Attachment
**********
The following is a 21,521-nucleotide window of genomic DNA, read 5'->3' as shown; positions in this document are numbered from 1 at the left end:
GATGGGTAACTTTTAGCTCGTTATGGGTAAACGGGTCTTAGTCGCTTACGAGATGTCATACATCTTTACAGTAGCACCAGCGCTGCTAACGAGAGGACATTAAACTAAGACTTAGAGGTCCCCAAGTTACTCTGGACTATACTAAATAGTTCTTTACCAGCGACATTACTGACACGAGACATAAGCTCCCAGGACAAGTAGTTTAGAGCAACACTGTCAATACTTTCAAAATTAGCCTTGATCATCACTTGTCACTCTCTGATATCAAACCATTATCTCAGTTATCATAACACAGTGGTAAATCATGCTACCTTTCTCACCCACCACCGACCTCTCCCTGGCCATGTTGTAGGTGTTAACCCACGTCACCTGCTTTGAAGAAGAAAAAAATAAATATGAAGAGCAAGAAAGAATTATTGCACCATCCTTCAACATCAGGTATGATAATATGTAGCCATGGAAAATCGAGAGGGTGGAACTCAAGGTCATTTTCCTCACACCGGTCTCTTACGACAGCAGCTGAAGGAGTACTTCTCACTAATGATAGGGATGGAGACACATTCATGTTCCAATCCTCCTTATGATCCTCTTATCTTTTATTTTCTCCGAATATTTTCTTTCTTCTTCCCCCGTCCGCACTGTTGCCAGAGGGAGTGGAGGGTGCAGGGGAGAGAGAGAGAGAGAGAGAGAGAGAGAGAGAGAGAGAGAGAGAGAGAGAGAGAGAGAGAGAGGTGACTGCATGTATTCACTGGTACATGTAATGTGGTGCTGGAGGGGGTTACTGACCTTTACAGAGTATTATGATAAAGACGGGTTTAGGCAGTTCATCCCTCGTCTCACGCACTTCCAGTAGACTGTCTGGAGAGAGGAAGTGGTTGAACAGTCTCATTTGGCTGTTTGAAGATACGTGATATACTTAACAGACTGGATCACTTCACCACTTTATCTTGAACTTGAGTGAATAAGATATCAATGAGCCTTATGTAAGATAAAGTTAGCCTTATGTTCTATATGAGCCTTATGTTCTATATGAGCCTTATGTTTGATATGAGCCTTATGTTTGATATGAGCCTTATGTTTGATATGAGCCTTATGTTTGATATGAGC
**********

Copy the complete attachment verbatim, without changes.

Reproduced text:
The following is a 21,521-nucleotide window of genomic DNA, read 5'->3' as shown; positions in this document are numbered from 1 at the left end:
GATGGGTAACTTTTAGCTCGTTATGGGTAAACGGGTCTTAGTCGCTTACGAGATGTCATACATCTTTACAGTAGCACCAGCGCTGCTAACGAGAGGACATTAAACTAAGACTTAGAGGTCCCCAAGTTACTCTGGACTATACTAAATAGTTCTTTACCAGCGACATTACTGACACGAGACATAAGCTCCCAGGACAAGTAGTTTAGAGCAACACTGTCAATACTTTCAAAATTAGCCTTGATCATCACTTGTCACTCTCTGATATCAAACCATTATCTCAGTTATCATAACACAGTGGTAAATCATGCTACCTTTCTCACCCACCACCGACCTCTCCCTGGCCATGTTGTAGGTGTTAACCCACGTCACCTGCTTTGAAGAAGAAAAAAATAAATATGAAGAGCAAGAAAGAATTATTGCACCATCCTTCAACATCAGGTATGATAATATGTAGCCATGGAAAATCGAGAGGGTGGAACTCAAGGTCATTTTCCTCACACCGGTCTCTTACGACAGCAGCTGAAGGAGTACTTCTCACTAATGATAGGGATGGAGACACATTCATGTTCCAATCCTCCTTATGATCCTCTTATCTTTTATTTTCTCCGAATATTTTCTTTCTTCTTCCCCCGTCCGCACTGTTGCCAGAGGGAGTGGAGGGTGCAGGGGAGAGAGAGAGAGAGAGAGAGAGAGAGAGAGAGAGAGAGAGAGAGAGAGAGAGAGAGAGAGAGGTGACTGCATGTATTCACTGGTACATGTAATGTGGTGCTGGAGGGGGTTACTGACCTTTACAGAGTATTATGATAAAGACGGGTTTAGGCAGTTCATCCCTCGTCTCACGCACTTCCAGTAGACTGTCTGGAGAGAGGAAGTGGTTGAACAGTCTCATTTGGCTGTTTGAAGATACGTGATATACTTAACAGACTGGATCACTTCACCACTTTATCTTGAACTTGAGTGAATAAGATATCAATGAGCCTTATGTAAGATAAAGTTAGCCTTATGTTCTATATGAGCCTTATGTTCTATATGAGCCTTATGTTTGATATGAGCCTTATGTTTGATATGAGCCTTATGTTTGATATGAGCCTTATGTTTGATATGAGC